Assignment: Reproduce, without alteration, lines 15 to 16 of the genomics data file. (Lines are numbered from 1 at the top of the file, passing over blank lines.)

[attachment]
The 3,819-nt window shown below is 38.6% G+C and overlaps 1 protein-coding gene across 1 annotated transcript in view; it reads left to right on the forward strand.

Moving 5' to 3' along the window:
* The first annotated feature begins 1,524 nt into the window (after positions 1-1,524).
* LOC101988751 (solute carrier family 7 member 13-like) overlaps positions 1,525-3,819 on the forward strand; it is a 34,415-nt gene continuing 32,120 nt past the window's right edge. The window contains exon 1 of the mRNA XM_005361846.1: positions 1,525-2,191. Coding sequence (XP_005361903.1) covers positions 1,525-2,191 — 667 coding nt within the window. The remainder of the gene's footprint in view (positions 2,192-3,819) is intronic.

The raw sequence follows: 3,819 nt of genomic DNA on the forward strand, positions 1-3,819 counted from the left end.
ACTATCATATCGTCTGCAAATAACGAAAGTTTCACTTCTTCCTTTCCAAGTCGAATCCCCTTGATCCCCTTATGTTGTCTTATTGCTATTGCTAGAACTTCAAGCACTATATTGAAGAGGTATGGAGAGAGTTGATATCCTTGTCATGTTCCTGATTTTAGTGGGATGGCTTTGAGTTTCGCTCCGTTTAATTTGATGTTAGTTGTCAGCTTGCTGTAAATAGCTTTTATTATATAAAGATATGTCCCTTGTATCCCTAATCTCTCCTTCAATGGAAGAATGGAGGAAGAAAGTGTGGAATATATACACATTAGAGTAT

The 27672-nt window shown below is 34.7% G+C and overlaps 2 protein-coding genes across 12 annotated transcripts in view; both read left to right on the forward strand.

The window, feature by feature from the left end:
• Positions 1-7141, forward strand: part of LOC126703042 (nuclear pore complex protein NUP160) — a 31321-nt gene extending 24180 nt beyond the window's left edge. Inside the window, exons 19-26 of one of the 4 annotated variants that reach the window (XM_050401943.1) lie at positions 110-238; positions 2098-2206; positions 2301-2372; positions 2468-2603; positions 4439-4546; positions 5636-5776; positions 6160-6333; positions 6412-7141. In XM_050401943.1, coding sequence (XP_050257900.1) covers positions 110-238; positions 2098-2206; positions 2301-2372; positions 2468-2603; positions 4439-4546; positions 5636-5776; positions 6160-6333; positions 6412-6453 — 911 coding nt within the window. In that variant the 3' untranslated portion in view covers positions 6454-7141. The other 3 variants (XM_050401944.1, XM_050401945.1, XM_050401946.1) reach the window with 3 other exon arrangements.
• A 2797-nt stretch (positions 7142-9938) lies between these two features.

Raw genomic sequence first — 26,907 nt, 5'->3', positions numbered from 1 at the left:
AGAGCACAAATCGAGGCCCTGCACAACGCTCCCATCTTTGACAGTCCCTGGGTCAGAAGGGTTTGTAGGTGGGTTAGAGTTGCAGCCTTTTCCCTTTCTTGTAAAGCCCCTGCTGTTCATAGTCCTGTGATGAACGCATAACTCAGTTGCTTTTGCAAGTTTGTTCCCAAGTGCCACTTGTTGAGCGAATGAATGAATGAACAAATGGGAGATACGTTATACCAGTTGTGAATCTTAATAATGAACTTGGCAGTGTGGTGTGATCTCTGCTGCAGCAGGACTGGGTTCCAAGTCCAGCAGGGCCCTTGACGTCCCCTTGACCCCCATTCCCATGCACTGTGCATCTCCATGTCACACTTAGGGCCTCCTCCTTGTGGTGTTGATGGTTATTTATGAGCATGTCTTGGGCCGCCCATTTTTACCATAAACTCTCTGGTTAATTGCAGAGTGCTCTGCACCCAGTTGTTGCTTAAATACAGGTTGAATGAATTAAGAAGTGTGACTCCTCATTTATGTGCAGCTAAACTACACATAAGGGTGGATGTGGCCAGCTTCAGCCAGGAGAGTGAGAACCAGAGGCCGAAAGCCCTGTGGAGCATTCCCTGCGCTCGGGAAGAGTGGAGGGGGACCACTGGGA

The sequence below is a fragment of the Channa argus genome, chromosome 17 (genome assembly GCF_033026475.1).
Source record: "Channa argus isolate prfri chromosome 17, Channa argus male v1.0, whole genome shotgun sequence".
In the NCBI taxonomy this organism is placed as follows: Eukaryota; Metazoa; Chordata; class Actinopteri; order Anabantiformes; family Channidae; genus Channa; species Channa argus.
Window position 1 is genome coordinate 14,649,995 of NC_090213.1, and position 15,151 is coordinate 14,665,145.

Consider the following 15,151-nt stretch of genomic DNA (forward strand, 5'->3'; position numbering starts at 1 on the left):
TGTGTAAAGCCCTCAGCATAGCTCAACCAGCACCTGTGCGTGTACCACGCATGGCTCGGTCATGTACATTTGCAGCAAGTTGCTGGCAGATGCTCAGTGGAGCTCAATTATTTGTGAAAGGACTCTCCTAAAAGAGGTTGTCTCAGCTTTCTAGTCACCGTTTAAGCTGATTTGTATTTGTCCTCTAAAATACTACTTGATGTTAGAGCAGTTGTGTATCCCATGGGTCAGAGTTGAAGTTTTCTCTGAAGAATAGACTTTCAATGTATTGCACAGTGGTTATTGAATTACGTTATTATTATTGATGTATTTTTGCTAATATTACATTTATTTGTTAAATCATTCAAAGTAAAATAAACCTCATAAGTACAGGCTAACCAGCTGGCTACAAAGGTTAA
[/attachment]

In the NCBI taxonomy this organism is placed as follows: Eukaryota; Metazoa; Chordata; class Actinopteri; order Anabantiformes; family Channidae; genus Channa; species Channa argus.
Window position 1 is genome coordinate 14,649,995 of NC_090213.1, and position 15,151 is coordinate 14,665,145.